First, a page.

Relative of Browns’ David Bell gives birth at Lucas Oil Stadium during game vs. Colts

A baby related to Browns wide receiver David Bell was born at the stadium on Sunday.

INDIANAPOLIS — The Cleveland Browns defeated the Colts 39-38 at Lucas Stadium in Indianapolis on Sunday and added a new fan to boot.

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A baby born at the stadium shortly after the opening kickoff is related to Browns wide receiver David Bell, an Indianapolis native who played college football at Purdue University in Indiana, the Cleveland Plain Dealer reported.

Bell’s mother, Kareem Butler, told WXIN-TV that her niece was not due for another four days, but went into labor as she was arriving at Lucas Oil Stadium.

There was no time to take the woman to an area hospital.

“She was due the 26th, but her mom went into labor as we were crossing the street,” Butler told the television station. “So, when they got here, they went to the first aid (station). By the time they got her back there, the baby was crowning and they delivered her here at the stadium at 1:20.”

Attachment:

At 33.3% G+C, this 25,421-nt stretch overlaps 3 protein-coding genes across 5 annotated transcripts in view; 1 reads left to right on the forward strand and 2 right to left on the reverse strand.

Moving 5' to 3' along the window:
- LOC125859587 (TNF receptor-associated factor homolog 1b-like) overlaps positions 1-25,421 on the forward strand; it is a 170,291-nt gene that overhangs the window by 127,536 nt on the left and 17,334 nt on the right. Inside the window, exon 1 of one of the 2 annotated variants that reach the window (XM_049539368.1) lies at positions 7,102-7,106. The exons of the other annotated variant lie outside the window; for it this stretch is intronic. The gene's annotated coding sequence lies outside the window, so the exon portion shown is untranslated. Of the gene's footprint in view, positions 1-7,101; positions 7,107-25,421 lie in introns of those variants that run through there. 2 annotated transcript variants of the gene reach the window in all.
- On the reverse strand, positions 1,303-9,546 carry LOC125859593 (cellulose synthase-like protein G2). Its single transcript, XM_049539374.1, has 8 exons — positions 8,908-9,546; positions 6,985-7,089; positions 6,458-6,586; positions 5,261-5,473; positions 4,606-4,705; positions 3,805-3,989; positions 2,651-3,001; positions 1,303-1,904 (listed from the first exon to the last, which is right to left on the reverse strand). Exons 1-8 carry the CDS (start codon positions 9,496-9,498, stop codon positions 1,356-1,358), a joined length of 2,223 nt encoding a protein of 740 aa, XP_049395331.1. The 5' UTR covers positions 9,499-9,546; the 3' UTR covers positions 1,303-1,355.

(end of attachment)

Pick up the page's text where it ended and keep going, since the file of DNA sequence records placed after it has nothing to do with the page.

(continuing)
Monica Brase, a public information and marketing manager at Lucas Oil Stadium, congratulated Bell’s relatives in a statement, WISH-TV reported.

“We extend our warmest congratulations and wishes for good health to the family,” Brase said. “We also want to express our gratitude to our partners at IU Health, they are consistently well-prepared for any medical situation at the Stadium and yesterday was no exception.”

“It’s a blessing,” Bell said, according to WXIN. “Her whole idea was to try to have the baby before the game, but you know it’s all in God’s time. So, now I have a new niece. So, hopefully I get to see her when I come back to the city.”

Ashley Vlaskamp, an advanced emergency medical technician whose team helped deliver the baby, said her staff usually handles about 12 first-aid cases during a football game at the stadium, but delivering a child was a new experience.

“It’s certainly not something you think is going to happen when you come into work that day,” Vlaskamp told WTTV. “A lot of times, we worry more about something like indigestion or a blister or somebody who is having a trip or a fall on the sidewalk more than somebody who is having a baby.”

Vlaskamp said her team met the challenge.

“Our team worked flawlessly together,” she told the television station. “I couldn’t be happier with what we did.”